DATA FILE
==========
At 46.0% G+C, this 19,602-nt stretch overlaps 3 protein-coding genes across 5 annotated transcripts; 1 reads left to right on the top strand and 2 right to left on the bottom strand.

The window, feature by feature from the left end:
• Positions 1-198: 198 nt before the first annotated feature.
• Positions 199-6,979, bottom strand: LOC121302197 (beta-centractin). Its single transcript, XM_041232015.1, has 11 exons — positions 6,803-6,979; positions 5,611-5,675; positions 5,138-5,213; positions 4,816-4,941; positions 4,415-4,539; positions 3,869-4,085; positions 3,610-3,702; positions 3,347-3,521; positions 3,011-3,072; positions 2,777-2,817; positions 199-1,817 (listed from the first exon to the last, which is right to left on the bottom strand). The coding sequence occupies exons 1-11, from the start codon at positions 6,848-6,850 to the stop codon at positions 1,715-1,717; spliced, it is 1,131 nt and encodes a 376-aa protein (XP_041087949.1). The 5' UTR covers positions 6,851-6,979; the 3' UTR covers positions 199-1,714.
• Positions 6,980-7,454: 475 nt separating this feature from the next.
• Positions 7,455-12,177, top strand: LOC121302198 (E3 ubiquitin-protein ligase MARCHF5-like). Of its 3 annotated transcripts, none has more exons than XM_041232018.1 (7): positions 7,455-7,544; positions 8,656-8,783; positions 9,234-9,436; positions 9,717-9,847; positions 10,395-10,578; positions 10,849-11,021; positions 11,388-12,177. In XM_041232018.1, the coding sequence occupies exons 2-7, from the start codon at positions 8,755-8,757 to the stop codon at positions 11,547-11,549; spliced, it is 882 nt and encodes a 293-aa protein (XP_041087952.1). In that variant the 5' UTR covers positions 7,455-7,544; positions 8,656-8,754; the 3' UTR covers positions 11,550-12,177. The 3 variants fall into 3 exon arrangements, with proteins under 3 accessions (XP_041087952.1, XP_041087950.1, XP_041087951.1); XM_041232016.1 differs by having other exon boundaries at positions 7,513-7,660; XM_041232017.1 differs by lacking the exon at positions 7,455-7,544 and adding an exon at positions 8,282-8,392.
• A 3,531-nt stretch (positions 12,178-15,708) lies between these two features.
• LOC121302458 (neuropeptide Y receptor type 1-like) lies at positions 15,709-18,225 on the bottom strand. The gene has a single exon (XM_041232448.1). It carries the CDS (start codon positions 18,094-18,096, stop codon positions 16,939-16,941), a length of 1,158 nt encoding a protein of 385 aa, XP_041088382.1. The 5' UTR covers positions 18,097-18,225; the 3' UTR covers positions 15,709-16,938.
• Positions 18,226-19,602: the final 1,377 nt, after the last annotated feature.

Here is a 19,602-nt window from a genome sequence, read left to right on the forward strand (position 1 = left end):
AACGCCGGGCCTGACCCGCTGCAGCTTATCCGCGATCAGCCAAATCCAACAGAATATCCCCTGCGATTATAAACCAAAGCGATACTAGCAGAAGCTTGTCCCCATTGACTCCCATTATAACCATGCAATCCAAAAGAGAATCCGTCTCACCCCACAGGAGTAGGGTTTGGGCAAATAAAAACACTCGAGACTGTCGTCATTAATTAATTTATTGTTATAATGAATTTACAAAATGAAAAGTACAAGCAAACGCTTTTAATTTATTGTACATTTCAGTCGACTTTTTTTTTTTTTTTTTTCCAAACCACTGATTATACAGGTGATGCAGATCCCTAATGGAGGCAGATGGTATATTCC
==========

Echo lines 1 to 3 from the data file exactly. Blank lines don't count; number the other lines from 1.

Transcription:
At 46.0% G+C, this 19,602-nt stretch overlaps 3 protein-coding genes across 5 annotated transcripts; 1 reads left to right on the top strand and 2 right to left on the bottom strand.

The window, feature by feature from the left end:
• Positions 1-198: 198 nt before the first annotated feature.